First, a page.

The rest of the episode was rather hum-drum. It was decidedly lacking in ties to the original Canon (though I did enjoy the nod to Empty House, with the old man selling British Birds.) Unfortunately even this wasn’t enough to save this episode from its plot holes. As a general rule, writing should answer more questions than it asks. This is especially true of a detective series. I’m still at a lost for why they felt the Holmes-torture scene was necessary. I still cannot suspend my disbelief long enough to accept that Mycroft would ever leave his track and embark on an undercover mission to rescue his brother. I’m not sure I even want to theorize on why Watson was abducted, the scene seeming to serve no real purpose, not even two episodes later, when we were spoon-fed the answer. I begin to think these episodes could benefit greatly from a reduction in airtime. Far too much filler was needed to meet their ninety minutes.
The abundance of filler material also served to derail the episode’s pacing, leaving it jarring, over-packed and yet sluggish, at times outright boring. I lost count of the number of unnecessary scenes. Was there a reason to introduce Holmes’ parents at this juncture? Do we yet know why Holmes was hallucinating? The Empty Hearse was a jumbled mess of slow, dragging scenes, with nowhere near the cohesion one would come to expect given previous seasons.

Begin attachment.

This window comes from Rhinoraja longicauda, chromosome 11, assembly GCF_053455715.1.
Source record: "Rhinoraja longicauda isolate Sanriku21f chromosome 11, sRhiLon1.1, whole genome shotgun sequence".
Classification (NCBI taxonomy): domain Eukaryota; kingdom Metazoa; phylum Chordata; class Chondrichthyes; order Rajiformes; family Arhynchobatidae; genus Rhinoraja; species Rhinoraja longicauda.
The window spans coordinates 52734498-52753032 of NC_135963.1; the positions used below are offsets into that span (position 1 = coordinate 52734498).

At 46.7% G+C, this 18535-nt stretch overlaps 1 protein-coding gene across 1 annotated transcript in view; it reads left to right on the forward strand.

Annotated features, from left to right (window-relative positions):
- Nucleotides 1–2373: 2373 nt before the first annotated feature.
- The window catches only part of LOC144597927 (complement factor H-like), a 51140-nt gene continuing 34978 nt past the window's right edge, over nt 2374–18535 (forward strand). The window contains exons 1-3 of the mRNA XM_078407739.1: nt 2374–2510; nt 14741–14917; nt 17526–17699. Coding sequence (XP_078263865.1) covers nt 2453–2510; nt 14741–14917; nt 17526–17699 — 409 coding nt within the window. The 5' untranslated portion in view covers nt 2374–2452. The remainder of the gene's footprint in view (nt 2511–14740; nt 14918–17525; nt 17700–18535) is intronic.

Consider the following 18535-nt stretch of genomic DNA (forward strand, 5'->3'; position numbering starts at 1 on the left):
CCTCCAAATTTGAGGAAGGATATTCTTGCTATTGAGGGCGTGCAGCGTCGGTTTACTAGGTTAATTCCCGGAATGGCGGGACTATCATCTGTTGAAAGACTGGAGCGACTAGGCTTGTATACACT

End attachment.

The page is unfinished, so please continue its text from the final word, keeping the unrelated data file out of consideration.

Certainly there were a few bright spots, but none of those were characterization. I’m not sure why the writing for Holmes was so far from the mark, but this was not the man I met in the first two seasons. It was certainly not the man sprawled across the pages of Dr. Watson’s stories. This Holmes was boorish. He transcended rude, tipping straight into the obnoxious. There were times, in fact (teasing John on the train for example, harping on John’s mustache being another) when I was completely thrown from the story, Holmes a complete stranger, not at all the detective I and so many others have come to know and love. I know this series has opted to play Holmes as a sociopath/psychopath, but it was my understanding that was a self-given label meant to hide Holmes’ true heart. The Holmes I met in this episode was completely lacking in heart. Certainly he was not a Holmes worthy of forgiveness. It is almost a relief, then, to experience the character inconsistencies that will come over the next two episodes. Under normal circumstances, it would be a point of contention, but here it was a decided improvement.